I’m guessing many of you haven’t had someone following you in the fog playing The Diabelli Variations on the cor anglais. Beethoven piano pieces aren’t something you expect to hear on a double reed woodwind instrument in a concert hall, let alone while you are taking a morning walk along the coastal path. You will be able then to understand my puzzlement. Here I am on my way to Red Rock and so is the mystery cor anglais player in pursuit. Sea mists have been building in strength throughout the year in these parts and this is the worst one we’ve had. It’s a solid sheet of dense grey. Visibility is down a matter of feet. It is foolhardy to be walking along the narrow path at all. But the dogs next door were barking furiously. I could no longer concentrate on the chess video I was watching. The so-called game of the (last) century, Bobby Fischer versus Donald Byrne. We had reached Fischer’s famous Queen sacrifice on move seventeen. There were only four moves to go but I had to get out of the house.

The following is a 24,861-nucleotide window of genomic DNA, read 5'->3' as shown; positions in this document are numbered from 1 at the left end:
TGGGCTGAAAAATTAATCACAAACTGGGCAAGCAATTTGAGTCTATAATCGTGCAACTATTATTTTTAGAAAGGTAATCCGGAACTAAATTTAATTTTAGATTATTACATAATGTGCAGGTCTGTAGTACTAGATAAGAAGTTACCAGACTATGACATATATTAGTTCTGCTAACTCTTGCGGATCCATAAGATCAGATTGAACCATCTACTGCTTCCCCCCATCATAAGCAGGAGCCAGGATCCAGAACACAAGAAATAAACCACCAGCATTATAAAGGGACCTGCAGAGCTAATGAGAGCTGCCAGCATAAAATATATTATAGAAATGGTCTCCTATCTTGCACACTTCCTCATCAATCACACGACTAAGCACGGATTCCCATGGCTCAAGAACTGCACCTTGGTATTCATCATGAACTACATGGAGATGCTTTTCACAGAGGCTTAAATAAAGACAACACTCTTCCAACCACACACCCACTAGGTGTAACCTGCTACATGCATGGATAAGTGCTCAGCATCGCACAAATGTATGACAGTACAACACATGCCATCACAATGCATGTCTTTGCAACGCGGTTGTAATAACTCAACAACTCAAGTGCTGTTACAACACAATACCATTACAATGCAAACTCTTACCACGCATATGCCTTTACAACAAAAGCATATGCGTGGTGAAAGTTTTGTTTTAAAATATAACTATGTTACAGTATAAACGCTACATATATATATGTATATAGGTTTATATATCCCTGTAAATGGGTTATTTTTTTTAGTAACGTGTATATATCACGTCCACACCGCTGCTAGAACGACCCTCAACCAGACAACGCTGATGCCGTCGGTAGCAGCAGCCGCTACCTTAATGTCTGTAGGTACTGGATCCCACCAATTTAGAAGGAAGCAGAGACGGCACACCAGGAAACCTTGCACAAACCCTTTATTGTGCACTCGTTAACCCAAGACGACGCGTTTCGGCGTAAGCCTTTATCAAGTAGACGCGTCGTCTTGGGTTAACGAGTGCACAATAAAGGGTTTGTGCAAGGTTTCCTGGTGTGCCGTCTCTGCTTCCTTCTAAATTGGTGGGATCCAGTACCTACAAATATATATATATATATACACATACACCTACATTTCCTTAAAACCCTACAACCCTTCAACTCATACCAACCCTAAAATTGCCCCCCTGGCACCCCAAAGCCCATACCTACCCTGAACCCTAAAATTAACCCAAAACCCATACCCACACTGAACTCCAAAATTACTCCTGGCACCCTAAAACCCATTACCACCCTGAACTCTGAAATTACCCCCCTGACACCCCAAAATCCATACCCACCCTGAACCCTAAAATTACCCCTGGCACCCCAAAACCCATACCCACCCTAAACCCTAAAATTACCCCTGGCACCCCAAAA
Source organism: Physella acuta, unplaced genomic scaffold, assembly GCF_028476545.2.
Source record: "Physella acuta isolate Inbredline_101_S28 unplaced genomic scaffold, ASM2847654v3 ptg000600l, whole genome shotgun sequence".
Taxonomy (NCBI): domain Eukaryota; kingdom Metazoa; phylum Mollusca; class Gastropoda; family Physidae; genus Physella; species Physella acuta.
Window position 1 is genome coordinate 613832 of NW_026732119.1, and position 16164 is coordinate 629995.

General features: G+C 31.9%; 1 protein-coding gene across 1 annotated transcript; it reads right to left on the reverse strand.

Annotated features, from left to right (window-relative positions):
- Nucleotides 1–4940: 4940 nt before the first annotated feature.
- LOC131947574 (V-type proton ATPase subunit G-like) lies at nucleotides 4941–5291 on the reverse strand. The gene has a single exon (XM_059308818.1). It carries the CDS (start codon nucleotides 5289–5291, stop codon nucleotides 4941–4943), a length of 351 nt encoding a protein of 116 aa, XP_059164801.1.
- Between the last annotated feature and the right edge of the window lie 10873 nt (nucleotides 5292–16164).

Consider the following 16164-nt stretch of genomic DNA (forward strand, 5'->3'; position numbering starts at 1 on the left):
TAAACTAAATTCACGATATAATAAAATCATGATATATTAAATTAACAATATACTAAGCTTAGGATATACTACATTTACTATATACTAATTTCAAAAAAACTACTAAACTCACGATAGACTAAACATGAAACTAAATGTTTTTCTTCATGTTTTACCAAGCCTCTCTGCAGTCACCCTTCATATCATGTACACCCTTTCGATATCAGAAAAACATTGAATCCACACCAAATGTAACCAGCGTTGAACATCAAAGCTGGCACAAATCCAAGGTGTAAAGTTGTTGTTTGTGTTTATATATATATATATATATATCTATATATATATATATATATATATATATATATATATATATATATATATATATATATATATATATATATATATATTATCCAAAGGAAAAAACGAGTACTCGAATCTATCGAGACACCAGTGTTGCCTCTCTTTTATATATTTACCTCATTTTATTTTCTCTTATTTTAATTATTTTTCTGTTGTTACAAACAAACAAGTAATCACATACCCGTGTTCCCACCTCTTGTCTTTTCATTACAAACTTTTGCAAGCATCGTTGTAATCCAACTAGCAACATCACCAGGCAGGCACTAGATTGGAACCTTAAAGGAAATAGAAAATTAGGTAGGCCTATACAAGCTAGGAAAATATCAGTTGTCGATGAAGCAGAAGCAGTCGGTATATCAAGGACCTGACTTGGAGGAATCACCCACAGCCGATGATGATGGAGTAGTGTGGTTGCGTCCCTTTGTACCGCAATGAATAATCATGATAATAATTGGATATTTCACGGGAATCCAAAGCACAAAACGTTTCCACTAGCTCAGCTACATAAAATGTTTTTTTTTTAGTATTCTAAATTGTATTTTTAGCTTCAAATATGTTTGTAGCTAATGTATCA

When I stop to allow my pursuer to catch up so that I can catch a glimpse, he stops too. But he continues playing. I have only a rudimentary knowledge of music but my understanding is that the range of the English horn is a little under four octaves while the pianoforte spans seven octaves. As Beethoven was one to make full use of the keyboard, you would have to say this interpretation of the Diabelli Variations falls short.

My phone rings. ‘Bonjour Monsieur Gibson,’ the caller says.

He continues speaking in French but slowly, as if it is not his main language. Not that this helps. My knowledge of French is almost non-existent. I blame this on my old language teacher, Mr Coot. I don’t think his heart was in it. He spent whole lessons talking about cricket or telling us about the time he met Harold Macmillan. I wasn’t able to learn much French. But argent means money, doesn’t it? And I can make out the words, fils and tuer. Son. Kill. I don’t much like where the conversation is heading. I was wondering why Paul hadn’t phoned me but I had put it down to his being too busy with his Environmental Science assignment and not because he was being held hostage. It appears he’s been kidnapped. There’s not a lot else that kidnappé can mean, is there? I can’t understand much of the rest though. What’s the point in him issuing a threat in a language I don’t understand?